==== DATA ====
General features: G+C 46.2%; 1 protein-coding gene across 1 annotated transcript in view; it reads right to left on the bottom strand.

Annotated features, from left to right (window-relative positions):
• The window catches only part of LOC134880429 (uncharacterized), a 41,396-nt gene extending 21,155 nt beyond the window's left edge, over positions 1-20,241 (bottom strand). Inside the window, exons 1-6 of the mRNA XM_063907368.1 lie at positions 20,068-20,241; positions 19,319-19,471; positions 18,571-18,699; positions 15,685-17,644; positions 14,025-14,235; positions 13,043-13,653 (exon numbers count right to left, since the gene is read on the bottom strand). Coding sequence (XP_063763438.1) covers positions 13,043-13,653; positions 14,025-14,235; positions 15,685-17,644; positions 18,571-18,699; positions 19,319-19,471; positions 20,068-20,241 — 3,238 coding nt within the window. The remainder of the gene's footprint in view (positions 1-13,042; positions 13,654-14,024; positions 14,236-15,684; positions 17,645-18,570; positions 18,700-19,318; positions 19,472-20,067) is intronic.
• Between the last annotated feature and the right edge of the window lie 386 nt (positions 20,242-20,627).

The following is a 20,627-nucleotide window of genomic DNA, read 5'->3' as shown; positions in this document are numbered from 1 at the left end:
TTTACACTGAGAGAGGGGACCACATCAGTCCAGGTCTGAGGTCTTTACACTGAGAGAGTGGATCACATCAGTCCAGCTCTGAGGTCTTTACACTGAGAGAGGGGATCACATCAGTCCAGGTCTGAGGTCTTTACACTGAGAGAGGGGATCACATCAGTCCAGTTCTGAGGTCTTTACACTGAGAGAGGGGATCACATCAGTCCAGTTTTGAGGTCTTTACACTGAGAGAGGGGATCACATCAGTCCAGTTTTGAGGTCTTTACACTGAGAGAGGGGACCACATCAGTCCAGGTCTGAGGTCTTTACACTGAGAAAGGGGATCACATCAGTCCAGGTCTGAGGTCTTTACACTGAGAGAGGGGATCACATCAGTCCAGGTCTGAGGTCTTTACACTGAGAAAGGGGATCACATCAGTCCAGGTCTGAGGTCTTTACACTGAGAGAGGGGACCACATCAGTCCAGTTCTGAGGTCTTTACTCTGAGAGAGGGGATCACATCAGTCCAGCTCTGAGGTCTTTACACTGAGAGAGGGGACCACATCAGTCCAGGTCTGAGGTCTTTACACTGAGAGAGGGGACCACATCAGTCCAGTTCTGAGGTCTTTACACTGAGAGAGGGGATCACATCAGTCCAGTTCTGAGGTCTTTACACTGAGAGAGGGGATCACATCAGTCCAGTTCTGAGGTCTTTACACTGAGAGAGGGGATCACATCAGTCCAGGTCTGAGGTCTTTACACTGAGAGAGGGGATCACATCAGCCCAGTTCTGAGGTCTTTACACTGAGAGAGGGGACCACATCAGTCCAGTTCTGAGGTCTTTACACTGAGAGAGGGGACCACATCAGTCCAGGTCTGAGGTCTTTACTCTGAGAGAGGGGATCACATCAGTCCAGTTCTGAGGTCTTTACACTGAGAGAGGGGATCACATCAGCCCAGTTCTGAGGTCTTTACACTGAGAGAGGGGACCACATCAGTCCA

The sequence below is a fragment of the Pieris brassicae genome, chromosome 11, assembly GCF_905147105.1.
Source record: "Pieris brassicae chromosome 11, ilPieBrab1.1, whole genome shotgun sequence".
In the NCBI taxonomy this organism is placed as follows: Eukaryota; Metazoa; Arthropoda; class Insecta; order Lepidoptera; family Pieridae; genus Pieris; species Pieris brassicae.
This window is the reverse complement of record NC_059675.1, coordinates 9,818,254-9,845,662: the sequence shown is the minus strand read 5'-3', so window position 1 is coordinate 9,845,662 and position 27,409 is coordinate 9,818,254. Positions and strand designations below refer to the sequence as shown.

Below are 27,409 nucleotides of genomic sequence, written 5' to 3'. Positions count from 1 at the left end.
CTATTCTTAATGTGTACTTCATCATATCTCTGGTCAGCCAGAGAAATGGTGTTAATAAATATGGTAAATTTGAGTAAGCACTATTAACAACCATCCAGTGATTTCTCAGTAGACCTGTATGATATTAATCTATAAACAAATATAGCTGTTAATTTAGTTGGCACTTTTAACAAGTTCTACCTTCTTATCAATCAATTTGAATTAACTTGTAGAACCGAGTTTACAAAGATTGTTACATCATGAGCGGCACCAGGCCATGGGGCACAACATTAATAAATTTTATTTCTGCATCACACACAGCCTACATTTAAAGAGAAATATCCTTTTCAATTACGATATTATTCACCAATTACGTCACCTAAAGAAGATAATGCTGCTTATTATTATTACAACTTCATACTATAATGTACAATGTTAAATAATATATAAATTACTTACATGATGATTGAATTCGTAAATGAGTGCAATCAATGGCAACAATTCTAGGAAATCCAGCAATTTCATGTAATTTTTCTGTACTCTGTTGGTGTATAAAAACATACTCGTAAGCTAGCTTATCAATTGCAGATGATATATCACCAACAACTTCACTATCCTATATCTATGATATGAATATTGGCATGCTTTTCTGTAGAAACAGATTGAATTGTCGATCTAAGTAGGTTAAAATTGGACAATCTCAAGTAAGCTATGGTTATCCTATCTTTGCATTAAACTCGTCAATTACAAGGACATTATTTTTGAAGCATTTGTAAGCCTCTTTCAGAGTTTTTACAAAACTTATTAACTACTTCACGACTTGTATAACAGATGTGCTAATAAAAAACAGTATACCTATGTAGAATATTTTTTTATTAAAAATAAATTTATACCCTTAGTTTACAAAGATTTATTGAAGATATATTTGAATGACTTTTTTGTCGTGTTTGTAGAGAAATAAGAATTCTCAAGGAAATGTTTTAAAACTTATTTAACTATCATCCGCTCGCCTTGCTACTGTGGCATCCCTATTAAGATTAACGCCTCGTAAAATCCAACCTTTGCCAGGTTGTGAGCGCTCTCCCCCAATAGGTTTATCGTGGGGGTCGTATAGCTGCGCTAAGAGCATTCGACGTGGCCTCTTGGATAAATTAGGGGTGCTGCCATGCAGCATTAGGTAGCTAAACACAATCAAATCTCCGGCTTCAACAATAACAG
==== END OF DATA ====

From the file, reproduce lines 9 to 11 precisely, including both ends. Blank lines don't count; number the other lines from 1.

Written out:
In the NCBI taxonomy this organism is placed as follows: Eukaryota; Metazoa; Arthropoda; class Insecta; order Lepidoptera; family Pieridae; genus Pieris; species Pieris brassicae.
This window is the reverse complement of record NC_059675.1, coordinates 9,818,254-9,845,662: the sequence shown is the minus strand read 5'-3', so window position 1 is coordinate 9,845,662 and position 27,409 is coordinate 9,818,254. Positions and strand designations below refer to the sequence as shown.

Below are 27,409 nucleotides of genomic sequence, written 5' to 3'. Positions count from 1 at the left end.